GO PUBLIC

Court clerk with PTSD fighting province, insurer to go back to work

A court clerk who developed PTSD from ‘relentless’ exposure to gruesome trial evidence has been fighting the Ontario government and Manulife insurance for over a year, to get back to work.

WARNING: This story contains accounts of disturbing testimony from criminal trials

Former Ontario court clerk Sandra Curtis says no one listened when she tried to tell supervisors that disturbing trials were taking a toll on her mental health — eventually leading to a diagnosis of PTSD. (Douglas Husby/CBC)

A court clerk who developed PTSD from "relentless" exposure to gruesome trial evidence has been fighting the Ontario government and Manulife insurance for over a year, to get back to work.

Day after day Sandra Curtis, 55, had to listen to the details of horrific crimes recounted inside the Quinte Courthouse in Belleville, Ontario.

She tried using earplugs to block the disturbing audio from child pornography videos. 

She stuffed tissue in her ears to mute the graphic details of a man who stabbed his girlfriend to death, and a father who repeatedly raped his 13-year-old daughter and filmed it. 

As a human being, it's hard to hear those things.- Sandra Curtis

"It was never-ending," says Curtis. "As a human being, it's hard to hear those things. So I shoved it down and down."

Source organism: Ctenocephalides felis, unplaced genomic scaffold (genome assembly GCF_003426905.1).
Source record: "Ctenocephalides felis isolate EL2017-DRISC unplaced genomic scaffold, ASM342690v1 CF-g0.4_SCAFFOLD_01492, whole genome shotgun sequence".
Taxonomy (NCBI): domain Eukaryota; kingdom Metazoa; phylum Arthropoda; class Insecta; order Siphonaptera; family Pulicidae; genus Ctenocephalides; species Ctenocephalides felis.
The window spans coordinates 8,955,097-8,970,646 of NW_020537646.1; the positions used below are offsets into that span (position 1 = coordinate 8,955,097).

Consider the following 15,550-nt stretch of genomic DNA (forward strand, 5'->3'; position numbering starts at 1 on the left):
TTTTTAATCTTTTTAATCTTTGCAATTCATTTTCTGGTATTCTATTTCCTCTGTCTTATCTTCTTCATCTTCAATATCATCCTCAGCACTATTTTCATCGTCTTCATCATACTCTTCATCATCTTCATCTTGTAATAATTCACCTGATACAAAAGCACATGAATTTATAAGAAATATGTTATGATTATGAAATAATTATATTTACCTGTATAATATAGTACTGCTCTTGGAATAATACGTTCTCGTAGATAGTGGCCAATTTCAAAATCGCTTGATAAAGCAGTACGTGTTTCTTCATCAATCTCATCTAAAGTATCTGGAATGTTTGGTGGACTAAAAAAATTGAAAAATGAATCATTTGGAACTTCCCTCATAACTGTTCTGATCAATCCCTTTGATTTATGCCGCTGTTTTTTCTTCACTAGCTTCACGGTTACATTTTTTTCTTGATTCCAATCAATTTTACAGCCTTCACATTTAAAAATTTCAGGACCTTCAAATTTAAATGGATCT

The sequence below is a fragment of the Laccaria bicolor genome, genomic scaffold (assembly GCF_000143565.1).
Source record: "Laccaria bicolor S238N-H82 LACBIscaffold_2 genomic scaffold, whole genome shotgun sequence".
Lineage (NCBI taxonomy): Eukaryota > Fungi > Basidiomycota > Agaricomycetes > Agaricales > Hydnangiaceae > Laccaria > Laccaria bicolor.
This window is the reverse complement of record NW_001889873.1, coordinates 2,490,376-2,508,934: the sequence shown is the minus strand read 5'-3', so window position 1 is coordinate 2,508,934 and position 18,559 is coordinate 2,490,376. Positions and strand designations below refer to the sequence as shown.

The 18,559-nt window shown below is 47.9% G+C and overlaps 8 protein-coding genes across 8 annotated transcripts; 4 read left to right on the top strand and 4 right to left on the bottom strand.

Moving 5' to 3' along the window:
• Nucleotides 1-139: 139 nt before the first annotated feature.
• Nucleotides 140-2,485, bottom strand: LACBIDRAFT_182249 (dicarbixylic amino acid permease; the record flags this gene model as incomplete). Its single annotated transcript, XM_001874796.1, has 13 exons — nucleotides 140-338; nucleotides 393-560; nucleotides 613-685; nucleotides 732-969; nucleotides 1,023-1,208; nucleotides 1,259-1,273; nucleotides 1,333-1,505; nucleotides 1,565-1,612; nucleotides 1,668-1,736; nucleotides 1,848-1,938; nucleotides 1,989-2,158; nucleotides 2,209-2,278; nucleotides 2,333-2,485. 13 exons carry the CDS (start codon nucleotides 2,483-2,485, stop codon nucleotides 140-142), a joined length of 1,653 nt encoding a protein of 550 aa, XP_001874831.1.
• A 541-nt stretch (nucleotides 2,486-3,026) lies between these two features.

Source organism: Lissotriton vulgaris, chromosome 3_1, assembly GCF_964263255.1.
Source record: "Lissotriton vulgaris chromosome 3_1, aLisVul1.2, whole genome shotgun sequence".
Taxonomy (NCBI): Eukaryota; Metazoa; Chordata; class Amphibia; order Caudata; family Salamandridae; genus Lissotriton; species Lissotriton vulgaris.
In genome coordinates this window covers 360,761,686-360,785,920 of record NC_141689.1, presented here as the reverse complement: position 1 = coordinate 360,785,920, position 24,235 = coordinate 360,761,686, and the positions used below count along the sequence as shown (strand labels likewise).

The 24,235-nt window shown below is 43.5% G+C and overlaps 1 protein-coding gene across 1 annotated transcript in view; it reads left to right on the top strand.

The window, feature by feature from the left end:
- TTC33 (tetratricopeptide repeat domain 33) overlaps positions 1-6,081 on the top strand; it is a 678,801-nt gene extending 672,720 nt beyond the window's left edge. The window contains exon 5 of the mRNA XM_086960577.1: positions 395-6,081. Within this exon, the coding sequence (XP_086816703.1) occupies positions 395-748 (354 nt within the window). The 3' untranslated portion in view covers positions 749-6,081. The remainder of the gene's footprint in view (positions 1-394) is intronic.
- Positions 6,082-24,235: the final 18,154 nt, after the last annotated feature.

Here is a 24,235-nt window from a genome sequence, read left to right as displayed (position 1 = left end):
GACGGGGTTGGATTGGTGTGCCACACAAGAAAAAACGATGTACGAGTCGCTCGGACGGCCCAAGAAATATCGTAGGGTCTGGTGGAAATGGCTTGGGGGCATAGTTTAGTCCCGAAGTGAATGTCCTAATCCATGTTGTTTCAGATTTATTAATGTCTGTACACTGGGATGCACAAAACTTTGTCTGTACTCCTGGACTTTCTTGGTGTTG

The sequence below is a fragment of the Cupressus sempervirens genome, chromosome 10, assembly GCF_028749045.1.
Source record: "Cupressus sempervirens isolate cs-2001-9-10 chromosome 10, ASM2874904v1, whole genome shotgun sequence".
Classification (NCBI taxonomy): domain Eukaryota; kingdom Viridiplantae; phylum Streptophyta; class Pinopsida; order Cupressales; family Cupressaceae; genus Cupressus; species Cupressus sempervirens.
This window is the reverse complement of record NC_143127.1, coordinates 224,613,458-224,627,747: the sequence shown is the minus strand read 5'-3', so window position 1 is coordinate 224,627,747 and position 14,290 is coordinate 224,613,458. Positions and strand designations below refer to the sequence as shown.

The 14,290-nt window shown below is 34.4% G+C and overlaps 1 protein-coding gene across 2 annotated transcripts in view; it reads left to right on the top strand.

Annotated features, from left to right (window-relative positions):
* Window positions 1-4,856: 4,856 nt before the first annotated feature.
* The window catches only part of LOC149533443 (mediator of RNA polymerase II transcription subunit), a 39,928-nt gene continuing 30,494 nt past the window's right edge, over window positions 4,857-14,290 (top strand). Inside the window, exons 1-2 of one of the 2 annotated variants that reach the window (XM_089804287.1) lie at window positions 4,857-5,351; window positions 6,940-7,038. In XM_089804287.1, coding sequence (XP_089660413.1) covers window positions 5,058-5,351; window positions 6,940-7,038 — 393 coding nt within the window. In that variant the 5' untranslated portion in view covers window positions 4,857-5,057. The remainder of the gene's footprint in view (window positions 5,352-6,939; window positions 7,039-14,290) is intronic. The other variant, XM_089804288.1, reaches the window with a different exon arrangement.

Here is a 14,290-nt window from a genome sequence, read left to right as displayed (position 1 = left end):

She broke two crowns from grinding her teeth. She developed difficulty sleeping and migraines, and dreaded going to work.

The tipping point, she says, was the trial of a military sergeant accused of soliciting sex online with a three-year-old being offered up by her mother — which was actually an undercover U.S. Homeland Security special agent.

"You have to have a poker face — which you should in the courtroom," says Curtis. "But it's not a nice thing to hear. As a mother, you react."

On July 22, 2016, Curtis couldn't contain her emotions any longer and started crying in the courtroom. She left the courthouse and went on stress leave.

"I don't think I made the decision to leave," she says. "I think my body just gave out. I thought, 'I can't go back.'"

'Bureaucratic hell' begins 

It was the beginning of what Curtis describes as a "bureaucratic hell" that has consumed her life, and taken over an entire spare bedroom in her house.

Paperwork is organized in piles across a queen-size bed. More papers are stacked on top of a chest of drawers and arranged on the floor. 

All of it letters, forms and requests for information from both her employer, the Ministry of the Attorney General, and her insurer, Manulife.  

Curtis says she has been overwhelmed by a flood of bureaucratic paperwork in her attempts to return to work as a court clerk in Belleville, Ont. (Douglas Husby/CBC)

After six months off the job, Curtis says she felt ready to return to work in a clerical or administrative capacity but not in a courtroom.